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Why Should I Turn My Bills Over to My Insurance Company When the Car Accident Was the Other Driver’s Fault?

Why Should I Turn My Bills Over to My Insurance Company When the Car Accident Was the Other Driver’s Fault?

A question we get asked all the time is why people should turn their medical bills over to their own car and health insurance companies when the accident was the other driver’s fault.
Illinois law provides that the at fault driver is ultimately responsible for paying all forms of compensation to the driver they injure. This includes economic and non-economic damages.  Economic damages include all expenses and damages incurred because of an accident that is wrongfully caused by someone else.  This includes medical bills, reasonable and necessary out of pocket expenses and lost time from work.  We will focus on the medical bills here.
When someone is insured and causes an accident, their car insurance company agrees to pay those amounts that the insured person is legally obligated to pay. So why submit your medical bills to your own insurance if the other person’s insurance is obligated to pay?
Because although they are obligated to pay your medical bills, they are not obligated to pay those amounts as you incur them, only at the end of the case. If you have a lengthy recovery period, and your bills are not paid, you could be turned into collection for your past due bills or your medical providers could refuse to treat you until the bill is paid.
And if you wait too long to have your medical bills turned in to your insurance companies, they may be able to refuse to pay them at all. All insurance companies have time periods written in their policies within which you must submit your bills.  Some are as short as six months; some car insurance companies will pay accident related bills up to three years; it just varies by the policy.  If your bills don’t get paid and they are not submitted within the proper time frame, they become your debts.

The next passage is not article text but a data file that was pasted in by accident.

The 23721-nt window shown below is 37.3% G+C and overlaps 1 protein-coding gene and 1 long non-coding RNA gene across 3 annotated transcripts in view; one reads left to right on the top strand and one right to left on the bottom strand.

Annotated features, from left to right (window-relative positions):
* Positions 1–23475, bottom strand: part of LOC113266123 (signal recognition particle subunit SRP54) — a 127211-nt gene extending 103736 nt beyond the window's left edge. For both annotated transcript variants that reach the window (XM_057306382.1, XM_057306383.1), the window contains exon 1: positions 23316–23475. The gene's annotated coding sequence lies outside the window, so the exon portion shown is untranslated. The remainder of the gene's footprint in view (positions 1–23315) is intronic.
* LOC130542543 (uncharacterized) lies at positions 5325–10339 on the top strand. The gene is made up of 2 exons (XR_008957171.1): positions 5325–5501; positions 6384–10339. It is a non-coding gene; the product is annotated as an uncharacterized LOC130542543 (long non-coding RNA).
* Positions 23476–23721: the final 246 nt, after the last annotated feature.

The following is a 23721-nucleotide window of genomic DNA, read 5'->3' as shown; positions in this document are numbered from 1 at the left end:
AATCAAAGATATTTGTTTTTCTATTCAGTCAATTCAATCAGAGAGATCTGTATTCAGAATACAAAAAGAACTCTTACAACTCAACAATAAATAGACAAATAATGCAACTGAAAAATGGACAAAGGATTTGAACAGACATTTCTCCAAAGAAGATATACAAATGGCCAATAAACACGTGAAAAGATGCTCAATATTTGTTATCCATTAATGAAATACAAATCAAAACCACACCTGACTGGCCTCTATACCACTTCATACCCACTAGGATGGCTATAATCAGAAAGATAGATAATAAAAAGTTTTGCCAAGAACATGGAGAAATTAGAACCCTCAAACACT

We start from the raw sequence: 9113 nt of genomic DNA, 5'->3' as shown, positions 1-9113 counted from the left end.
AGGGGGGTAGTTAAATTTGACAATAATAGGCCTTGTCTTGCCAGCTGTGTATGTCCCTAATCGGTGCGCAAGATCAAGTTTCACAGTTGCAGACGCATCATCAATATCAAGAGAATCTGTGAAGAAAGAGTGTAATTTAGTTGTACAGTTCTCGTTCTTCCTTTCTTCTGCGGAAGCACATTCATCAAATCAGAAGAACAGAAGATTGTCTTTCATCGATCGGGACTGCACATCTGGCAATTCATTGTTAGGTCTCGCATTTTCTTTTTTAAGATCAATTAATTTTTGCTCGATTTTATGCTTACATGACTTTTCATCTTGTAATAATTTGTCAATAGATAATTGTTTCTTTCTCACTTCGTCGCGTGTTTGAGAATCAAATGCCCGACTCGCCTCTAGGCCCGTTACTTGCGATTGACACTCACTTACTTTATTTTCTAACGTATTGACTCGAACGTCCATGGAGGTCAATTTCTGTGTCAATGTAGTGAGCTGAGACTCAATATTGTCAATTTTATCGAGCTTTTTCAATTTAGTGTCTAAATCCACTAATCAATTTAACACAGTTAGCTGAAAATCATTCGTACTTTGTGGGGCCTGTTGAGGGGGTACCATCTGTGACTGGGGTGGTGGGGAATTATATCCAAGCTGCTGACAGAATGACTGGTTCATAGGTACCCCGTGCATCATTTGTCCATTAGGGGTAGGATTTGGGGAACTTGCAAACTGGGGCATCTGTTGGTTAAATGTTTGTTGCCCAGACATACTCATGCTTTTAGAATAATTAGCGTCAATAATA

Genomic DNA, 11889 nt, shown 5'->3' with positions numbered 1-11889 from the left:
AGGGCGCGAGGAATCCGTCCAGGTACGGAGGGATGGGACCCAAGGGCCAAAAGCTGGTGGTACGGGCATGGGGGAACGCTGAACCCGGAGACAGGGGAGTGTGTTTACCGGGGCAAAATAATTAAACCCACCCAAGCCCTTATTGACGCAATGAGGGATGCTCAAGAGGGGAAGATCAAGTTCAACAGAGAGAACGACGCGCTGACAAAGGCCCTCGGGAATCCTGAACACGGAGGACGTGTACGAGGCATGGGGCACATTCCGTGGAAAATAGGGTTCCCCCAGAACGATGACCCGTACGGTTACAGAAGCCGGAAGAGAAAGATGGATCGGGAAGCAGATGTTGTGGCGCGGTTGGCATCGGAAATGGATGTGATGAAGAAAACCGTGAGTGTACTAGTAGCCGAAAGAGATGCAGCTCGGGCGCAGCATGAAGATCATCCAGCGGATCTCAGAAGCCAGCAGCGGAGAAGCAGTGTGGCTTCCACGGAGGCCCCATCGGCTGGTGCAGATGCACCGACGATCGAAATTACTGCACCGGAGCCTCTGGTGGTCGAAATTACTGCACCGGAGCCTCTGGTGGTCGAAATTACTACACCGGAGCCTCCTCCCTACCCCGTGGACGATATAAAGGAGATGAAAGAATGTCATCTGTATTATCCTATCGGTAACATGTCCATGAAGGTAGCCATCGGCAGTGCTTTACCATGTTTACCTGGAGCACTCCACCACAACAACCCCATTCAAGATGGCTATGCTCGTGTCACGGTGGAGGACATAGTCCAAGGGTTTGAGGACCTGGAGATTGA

One more reason to turn your bills over to your insurance company is that health insurance companies get discounts over the face value of the bill. Sometimes these discounts can be 60% or more of face value.  You get credit for these discounts when you pay your insurance company back out of any settlement or verdict amount.  Additionally, lawyers have laws that can be used to further reduce the amounts your health insurance must be paid back from any proceeds.  So to a very real extent, you can end up saving perhaps thousands of dollars and certainly lots of stress by having your own insurance companies pay your medical bills as they become due.
If you’ve been injured in a car accident, or any motor vehicle accident, call us now at 815-965-2000 (or toll free 877-965-2100) for a free consultation. Put our personal experience to work for you.

Special Considerations for Motorcycle Riders

Special Considerations for Motorcycle Riders

Summer is a favorite time for people to ride their motorcycles, but there are special risks involved that should be considered.
The most obvious risk is of being injured, usually because someone turns or pulls out in front of you. For whatever reason, despite bright lights and loud pipes, some people just don’t seem to see motorcycles.
When that happens, there is a much greater risk of being injured when you’re involved in an accident on your motorcycle. Unlike being in a car, there is nothing between you and the other vehicle when you are hit on a motorcycle.  Helmets are good to protect your head, but there’s not much that can protect a body when hit by a car or truck or when bouncing on pavement.
So when you are involved in an accident riding your motorcycle, you are at a much greater risk of injury than in a car. Combine that with the fact that medical costs are rising faster than any other expenses you can encounter and you can see the problem.  If you are injured on your motorcycle, you will likely be more seriously injured and incur a greater amount of medical bills than if you were in your car.